The Volokh Conspiracy
Mostly law professors | Sometimes contrarian | Often libertarian | Always independent
From an ordinance enacted last week:
The city, recognizing its commitment to nondiscrimination and fair treatment of its citizens and employees, adopts this ordinance acknowledging domestic partnerships. The ordinance allows persons in committed relationships who meet the criteria established by the city as constituting domestic partnerships to register at the office of the city clerk and obtain a certificate attesting to their status….
[Definitions:] (c) Domestic partnership means the entity formed by people who meet the following criteria and jointly file a registration statement proclaiming that:
(1) They are in a relationship of mutual support, caring and commitment and intend to remain in such a relationship; and
(2) They reside together; and
(3) They are not married; and
(4) They are not related by blood closer than would bar marriage in the Commonwealth of Massachusetts; and
(5) They are competent to contract; and
(6) They consider themselves to be a family.
(d) Mutual support means that the domestic partners each contribute in some fashion to the maintenance and support of the domestic partnership.
(e) Reside together means living together in a common household. A partner may be temporarily absent from the common household, so long as they have the intent to return. A partner may own or maintain an additional residence.
[Rights of domestic partnership:] (a) When the term "spouse" or "marriage" is used in other city ordinances, it shall be interpreted to include a domestic partner or partnership. When the term "family" is used in other city ordinances, it shall be interpreted to include domestic partnerships.
(b) The City of Somerville shall afford persons in domestic partnerships all the same rights and privileges afforded to those who are married…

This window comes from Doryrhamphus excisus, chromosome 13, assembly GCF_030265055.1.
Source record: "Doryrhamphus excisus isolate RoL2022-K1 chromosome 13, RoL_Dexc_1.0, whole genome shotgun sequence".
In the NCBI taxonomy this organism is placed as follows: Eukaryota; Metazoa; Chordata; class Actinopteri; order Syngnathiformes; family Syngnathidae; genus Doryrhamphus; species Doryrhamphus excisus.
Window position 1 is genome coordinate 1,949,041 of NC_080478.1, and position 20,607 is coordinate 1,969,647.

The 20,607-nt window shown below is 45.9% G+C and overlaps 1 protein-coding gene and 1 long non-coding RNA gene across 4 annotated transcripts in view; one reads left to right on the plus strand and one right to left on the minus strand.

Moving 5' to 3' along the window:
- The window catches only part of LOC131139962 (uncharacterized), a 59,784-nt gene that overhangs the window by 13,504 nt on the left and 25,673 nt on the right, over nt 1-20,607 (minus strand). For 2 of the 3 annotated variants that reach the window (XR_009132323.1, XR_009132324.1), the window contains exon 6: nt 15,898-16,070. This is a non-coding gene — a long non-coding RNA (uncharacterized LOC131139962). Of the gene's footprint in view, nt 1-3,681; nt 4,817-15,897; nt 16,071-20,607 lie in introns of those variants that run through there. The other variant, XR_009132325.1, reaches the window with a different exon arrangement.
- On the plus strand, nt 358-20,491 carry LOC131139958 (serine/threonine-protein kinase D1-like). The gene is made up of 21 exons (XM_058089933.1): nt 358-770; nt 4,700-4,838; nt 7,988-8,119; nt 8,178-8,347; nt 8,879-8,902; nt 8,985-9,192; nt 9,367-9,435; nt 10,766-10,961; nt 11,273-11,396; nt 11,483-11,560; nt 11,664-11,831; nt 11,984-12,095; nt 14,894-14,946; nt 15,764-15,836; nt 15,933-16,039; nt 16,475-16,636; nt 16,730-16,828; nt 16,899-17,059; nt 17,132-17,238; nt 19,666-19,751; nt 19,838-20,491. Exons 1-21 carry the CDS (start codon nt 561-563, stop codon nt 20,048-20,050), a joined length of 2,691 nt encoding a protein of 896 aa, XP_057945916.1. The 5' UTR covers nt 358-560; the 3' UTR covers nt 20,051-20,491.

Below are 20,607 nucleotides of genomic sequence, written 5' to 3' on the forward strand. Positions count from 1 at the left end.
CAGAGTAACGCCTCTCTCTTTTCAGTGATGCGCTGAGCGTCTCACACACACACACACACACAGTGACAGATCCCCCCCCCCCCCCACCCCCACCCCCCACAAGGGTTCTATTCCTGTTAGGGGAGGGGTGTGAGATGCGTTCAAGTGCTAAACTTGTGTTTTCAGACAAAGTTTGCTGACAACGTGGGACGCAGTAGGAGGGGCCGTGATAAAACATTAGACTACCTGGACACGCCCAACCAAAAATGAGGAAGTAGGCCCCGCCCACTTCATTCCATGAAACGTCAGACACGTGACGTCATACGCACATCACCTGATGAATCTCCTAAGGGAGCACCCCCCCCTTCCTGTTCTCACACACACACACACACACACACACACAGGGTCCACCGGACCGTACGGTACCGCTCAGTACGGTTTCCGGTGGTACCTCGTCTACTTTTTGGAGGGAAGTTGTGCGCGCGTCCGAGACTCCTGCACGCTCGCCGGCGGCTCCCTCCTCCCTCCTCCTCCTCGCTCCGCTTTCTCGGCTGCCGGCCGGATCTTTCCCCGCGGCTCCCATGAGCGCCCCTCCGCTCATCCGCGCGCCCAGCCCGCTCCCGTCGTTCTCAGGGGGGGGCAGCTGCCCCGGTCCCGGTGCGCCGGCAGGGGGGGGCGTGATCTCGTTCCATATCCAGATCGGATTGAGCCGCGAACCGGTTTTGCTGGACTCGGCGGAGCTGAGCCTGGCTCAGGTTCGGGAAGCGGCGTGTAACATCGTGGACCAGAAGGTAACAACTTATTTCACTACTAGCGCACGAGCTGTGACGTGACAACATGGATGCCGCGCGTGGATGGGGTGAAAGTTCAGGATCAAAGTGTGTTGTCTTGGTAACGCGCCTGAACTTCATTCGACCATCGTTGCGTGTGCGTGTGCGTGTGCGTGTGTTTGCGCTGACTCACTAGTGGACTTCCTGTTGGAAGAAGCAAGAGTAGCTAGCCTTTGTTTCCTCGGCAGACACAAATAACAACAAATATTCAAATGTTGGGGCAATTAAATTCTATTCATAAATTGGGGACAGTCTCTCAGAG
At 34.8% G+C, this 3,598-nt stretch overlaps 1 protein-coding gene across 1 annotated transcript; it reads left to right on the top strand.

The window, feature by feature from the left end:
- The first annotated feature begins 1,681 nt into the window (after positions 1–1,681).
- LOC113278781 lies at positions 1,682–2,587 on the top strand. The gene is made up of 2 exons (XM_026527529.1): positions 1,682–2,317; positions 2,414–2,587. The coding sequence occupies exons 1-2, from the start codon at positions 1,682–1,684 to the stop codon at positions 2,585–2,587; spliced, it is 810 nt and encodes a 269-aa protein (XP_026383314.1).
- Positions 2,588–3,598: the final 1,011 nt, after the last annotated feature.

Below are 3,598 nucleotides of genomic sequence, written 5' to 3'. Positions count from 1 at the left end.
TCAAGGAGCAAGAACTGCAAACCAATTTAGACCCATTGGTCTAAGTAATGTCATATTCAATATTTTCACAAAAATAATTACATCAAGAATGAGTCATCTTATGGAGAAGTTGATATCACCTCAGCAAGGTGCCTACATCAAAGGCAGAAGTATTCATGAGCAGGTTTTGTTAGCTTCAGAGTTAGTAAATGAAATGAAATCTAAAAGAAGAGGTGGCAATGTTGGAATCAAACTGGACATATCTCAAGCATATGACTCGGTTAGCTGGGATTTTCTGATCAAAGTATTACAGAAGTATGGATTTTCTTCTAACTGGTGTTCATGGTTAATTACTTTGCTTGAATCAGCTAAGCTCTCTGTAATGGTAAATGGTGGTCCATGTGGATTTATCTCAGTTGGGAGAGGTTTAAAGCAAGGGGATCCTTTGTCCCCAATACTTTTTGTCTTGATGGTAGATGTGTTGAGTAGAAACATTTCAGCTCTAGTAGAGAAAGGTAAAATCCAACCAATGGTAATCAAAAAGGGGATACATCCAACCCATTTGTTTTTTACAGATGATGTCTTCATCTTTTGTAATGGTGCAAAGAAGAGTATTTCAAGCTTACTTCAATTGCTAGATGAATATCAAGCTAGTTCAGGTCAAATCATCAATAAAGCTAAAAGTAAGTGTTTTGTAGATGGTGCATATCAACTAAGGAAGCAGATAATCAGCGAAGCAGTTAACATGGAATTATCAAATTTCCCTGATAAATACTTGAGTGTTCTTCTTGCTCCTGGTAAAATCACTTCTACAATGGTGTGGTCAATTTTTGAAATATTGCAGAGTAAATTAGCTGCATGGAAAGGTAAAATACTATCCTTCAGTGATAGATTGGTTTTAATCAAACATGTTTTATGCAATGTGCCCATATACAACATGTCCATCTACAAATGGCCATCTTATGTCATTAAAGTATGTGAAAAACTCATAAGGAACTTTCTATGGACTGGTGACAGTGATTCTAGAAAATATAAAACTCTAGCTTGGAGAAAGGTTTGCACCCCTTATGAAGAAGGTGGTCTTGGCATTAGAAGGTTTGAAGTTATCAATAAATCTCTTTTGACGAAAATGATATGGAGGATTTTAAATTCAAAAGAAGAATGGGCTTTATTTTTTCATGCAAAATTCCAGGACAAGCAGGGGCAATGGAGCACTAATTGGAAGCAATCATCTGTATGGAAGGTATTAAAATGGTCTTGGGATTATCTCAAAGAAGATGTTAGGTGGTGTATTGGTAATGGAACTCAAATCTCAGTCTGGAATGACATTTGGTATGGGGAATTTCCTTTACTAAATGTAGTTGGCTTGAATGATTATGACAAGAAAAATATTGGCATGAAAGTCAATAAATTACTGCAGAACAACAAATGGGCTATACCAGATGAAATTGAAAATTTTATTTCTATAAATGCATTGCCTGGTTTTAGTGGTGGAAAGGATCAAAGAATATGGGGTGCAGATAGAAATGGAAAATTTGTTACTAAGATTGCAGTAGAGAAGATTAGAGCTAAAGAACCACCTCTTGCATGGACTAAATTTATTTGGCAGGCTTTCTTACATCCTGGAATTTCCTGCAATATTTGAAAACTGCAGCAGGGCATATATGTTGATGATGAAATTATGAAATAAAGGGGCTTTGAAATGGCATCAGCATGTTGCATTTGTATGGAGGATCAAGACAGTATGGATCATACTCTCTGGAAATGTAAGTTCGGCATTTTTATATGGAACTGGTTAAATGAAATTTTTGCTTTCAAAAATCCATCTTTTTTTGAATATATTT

According to Boston.com (Ellen Barry),
Under the new ordinance, city employees in polyamorous relationships would be able to extend health benefits to multiple partners. But it is not clear, Davis said, whether private employers will follow the city's lead.
The article describes the ordinance as recognizing "polyamorous relationships," so it sounds like that was its primary focus. But in principle this could apply to housemates, so long as the members are willing to describe themselves as "family." Likewise, it could apply to religious communes or monastery-like organizations or perhaps even fraternities and sororities, if they are willing to so describe themselves as families—not that big a leap from "brother" and "sister," I think. (I assume that sharing expenses for rent, food, and the like, would qualify as "mutual support," since it "contribute[s] in some fashion to the maintenance and support of the domestic partnership.") This suggests that someone who lives in a ten-person fraternity or fraternal order or commune and is a city employee could get health insurance coverage for all the "domestic partners."
Oddly, though, traditional families related by blood or marriage are categorically excluded: If six mutually supporting housemates are willing to declare themselves a "family," they can all become domestic partners and benefit from the health insurance offered to one of them. But if six siblings who live together (or three siblings and their spouses or lovers who all live together) want to do the same, they can't get the same benefit. Thanks to commenter Dr. Ed for the pointer.